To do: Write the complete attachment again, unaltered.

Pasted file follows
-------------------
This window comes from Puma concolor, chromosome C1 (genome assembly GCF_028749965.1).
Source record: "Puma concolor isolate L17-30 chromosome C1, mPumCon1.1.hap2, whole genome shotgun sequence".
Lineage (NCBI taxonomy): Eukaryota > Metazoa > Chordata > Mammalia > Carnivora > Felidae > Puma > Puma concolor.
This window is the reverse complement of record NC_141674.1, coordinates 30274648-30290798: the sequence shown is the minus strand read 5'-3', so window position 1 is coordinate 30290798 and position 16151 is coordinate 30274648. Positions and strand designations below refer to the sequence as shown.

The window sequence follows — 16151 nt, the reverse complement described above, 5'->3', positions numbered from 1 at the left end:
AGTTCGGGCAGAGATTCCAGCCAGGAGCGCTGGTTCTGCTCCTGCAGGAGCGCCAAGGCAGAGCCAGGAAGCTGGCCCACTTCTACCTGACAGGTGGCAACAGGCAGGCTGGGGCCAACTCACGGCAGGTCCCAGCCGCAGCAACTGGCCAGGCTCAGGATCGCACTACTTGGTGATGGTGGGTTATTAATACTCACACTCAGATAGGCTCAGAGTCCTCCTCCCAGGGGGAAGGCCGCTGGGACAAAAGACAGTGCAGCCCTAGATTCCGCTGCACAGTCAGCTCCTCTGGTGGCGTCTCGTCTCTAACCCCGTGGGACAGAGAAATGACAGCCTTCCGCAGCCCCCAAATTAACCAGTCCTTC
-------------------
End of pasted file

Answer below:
This window comes from Puma concolor, chromosome C1 (genome assembly GCF_028749965.1).
Source record: "Puma concolor isolate L17-30 chromosome C1, mPumCon1.1.hap2, whole genome shotgun sequence".
Lineage (NCBI taxonomy): Eukaryota > Metazoa > Chordata > Mammalia > Carnivora > Felidae > Puma > Puma concolor.
This window is the reverse complement of record NC_141674.1, coordinates 30274648-30290798: the sequence shown is the minus strand read 5'-3', so window position 1 is coordinate 30290798 and position 16151 is coordinate 30274648. Positions and strand designations below refer to the sequence as shown.

The window sequence follows — 16151 nt, the reverse complement described above, 5'->3', positions numbered from 1 at the left end:
AGTTCGGGCAGAGATTCCAGCCAGGAGCGCTGGTTCTGCTCCTGCAGGAGCGCCAAGGCAGAGCCAGGAAGCTGGCCCACTTCTACCTGACAGGTGGCAACAGGCAGGCTGGGGCCAACTCACGGCAGGTCCCAGCCGCAGCAACTGGCCAGGCTCAGGATCGCACTACTTGGTGATGGTGGGTTATTAATACTCACACTCAGATAGGCTCAGAGTCCTCCTCCCAGGGGGAAGGCCGCTGGGACAAAAGACAGTGCAGCCCTAGATTCCGCTGCACAGTCAGCTCCTCTGGTGGCGTCTCGTCTCTAACCCCGTGGGACAGAGAAATGACAGCCTTCCGCAGCCCCCAAATTAACCAGTCCTTC